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From questionable content strip #177: “Compliment Drift.”

The planes all draw focus on the main point by placing them near each other- often with just an inch or two in-between them. It makes it easier to scan the frame and then relax your eyes onto them.

One thing I noticed when analyzing this comic was that the textures are smooth in all pieces. The only parts that have any real texture are the background- the street, the lines on the window, and other things that are trying to pay attention to detail. The only real change in the texture is through the shading Jacques uses. It helps guide the plane of your eyes. He does this a lot. The shading in the background on the wall almost always begins in the middle of the left side of the page, then moves diagonally downward. This helps guide the way the reader moves their eyes. Jacques also uses shading in places that show his attention to detail- under the character’s chins, on Pintsize’s rounded face, and behind them a lot of the time. I feel this adds respect to the author, and helps the reader keep an easy focus on the character’s movements as the shadowing changes. The time and movement is tracked through the character’s rotating their bodies, changing their position within the frames of the strips.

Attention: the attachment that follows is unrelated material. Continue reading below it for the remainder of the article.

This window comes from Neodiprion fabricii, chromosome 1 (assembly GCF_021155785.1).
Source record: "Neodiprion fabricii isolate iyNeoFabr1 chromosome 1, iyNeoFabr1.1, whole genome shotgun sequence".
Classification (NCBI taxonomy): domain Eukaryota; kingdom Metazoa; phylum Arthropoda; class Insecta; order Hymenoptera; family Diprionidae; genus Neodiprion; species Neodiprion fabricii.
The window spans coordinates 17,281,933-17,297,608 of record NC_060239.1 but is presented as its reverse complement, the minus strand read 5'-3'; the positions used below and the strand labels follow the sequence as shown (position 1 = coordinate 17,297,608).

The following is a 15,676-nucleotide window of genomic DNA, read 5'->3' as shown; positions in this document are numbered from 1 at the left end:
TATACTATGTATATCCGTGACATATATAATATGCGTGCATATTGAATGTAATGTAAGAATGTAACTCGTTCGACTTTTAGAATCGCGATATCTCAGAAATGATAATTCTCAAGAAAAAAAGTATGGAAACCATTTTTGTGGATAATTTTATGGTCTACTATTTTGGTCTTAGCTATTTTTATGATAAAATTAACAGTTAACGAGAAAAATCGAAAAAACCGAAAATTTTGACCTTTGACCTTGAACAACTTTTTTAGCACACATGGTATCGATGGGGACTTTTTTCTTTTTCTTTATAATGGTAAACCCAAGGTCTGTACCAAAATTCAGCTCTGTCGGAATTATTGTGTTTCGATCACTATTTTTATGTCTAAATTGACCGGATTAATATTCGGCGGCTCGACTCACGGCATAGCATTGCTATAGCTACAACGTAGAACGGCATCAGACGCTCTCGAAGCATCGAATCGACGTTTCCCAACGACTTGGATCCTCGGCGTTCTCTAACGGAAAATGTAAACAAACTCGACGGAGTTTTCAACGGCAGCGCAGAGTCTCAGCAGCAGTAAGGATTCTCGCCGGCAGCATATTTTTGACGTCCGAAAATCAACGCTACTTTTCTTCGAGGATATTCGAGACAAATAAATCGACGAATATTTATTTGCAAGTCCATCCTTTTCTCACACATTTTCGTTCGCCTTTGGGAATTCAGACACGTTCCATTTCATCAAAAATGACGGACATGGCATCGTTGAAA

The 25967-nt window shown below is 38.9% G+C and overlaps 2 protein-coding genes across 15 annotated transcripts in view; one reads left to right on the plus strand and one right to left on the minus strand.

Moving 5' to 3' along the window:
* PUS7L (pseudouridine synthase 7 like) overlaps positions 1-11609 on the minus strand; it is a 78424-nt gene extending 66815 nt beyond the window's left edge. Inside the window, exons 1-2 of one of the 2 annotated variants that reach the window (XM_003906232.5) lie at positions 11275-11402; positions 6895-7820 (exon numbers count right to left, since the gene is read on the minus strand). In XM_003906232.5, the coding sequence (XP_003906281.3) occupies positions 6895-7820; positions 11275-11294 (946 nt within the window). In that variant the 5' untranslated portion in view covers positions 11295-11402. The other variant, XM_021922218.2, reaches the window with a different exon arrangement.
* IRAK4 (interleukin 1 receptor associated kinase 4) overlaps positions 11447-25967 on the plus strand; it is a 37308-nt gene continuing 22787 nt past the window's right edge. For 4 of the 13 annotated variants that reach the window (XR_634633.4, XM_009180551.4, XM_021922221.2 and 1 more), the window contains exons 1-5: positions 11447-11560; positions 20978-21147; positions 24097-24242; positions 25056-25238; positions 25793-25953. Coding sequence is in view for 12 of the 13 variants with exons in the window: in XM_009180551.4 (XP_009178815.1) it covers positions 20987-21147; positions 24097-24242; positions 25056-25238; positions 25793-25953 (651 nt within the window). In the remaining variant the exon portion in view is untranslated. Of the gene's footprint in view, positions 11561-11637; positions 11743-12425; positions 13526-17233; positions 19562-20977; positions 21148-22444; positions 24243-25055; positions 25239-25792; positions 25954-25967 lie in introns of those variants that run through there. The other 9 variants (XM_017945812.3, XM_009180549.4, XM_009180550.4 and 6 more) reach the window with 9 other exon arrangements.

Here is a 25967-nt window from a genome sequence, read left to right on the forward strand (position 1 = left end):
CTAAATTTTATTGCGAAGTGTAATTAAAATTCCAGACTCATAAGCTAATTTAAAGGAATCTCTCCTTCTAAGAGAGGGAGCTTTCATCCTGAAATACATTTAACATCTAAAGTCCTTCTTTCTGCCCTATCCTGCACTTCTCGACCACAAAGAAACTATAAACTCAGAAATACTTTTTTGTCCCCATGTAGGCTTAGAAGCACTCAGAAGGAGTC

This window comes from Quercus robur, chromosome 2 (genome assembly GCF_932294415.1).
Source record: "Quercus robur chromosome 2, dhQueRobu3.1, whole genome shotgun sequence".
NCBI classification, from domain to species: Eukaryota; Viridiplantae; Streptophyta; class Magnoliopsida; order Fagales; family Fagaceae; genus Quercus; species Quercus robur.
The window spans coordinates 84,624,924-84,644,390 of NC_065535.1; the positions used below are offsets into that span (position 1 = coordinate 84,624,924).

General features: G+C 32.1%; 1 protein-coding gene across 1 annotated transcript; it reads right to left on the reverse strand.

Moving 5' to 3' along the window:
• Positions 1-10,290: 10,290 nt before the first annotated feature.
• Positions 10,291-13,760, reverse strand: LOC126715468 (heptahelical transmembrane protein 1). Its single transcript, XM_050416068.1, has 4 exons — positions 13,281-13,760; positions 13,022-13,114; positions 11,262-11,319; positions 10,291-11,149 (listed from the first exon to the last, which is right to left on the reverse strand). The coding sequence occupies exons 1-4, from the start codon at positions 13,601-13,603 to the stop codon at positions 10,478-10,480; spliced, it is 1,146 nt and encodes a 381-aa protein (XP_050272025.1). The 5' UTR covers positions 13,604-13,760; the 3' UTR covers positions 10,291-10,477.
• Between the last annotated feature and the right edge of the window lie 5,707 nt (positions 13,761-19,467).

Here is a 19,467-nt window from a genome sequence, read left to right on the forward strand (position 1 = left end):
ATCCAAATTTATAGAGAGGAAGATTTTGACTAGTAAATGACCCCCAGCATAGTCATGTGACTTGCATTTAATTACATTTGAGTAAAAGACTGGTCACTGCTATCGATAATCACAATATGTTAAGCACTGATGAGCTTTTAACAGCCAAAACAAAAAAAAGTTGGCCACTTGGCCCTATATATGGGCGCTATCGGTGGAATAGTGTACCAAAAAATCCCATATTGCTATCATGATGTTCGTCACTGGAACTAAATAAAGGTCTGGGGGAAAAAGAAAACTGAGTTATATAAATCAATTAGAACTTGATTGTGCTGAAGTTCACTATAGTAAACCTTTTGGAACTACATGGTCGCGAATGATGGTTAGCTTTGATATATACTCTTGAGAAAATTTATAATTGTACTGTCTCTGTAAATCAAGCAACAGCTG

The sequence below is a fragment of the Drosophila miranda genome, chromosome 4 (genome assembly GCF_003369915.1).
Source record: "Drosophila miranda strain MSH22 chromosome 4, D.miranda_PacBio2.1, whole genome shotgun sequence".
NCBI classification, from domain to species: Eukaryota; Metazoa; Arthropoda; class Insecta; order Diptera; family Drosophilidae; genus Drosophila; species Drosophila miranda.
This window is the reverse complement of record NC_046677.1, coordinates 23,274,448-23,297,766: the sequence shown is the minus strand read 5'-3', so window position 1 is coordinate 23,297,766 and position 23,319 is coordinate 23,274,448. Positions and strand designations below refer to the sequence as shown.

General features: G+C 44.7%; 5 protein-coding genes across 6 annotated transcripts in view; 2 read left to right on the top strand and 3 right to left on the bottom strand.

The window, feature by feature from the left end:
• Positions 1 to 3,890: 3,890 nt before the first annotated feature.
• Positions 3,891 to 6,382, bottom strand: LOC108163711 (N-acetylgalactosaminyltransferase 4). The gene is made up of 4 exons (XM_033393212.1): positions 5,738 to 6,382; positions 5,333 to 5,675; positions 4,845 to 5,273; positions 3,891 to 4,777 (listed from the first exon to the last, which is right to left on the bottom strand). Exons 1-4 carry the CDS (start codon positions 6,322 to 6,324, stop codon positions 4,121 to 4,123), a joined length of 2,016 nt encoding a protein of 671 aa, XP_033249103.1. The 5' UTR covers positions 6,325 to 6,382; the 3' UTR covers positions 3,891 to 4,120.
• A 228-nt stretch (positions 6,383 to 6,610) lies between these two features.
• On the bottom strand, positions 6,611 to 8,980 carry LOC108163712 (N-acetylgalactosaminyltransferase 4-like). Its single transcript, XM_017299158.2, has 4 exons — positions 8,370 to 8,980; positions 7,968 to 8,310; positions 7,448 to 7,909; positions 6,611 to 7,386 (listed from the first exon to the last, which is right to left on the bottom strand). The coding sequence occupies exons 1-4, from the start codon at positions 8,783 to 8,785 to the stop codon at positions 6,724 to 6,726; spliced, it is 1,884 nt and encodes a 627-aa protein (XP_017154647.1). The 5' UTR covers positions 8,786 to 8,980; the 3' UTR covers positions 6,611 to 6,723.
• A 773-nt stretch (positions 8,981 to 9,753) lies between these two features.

The scale also shows the positioning and movement of the characters. As I noted before, the characters are always about an inch away from each other. We, the readers, are clearly supposed to understand that the characters are about the same size, standing side by side. This adds to the story because of the way the characters are equal in every measure; Faye, Martin, and Pintsize are always interacting, and taking each other’s opinions with equal respect. I think this adds to the portrayal of the storyline. The readers then take everything that happens from each individual character with equal importance. The only real change in scale is the 2-demensional depth that the background images give- a lamp, the wall with a poster, or a window. Often times you can see a plane of the floor.

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From Questionable Content strip #112: “Crt/Alt/Del.”

This gives the exact position of where the characters are standing in the room. And if Pintsize is supposed to be being sneaky in the background, you can tell because of the movement in scale from frame to frame.

Jeph Jacques keeps his story easy and flowing by keeping it relatively easy to scan your eyes over. The art keeps the story surrounding the main characters without distracting the eye with two much detail. It keeps the characters equal within the story, and lets the easy, everyday flow continue without too much excitement occurring.


Source: Jaques, Jeph. Questionable Content. USA: TopatoCo: 2017. Print.

This entry was posted in Archives, Fall 2017 Archive (336), Spring 2017 Archive (336). Bookmark the permalink.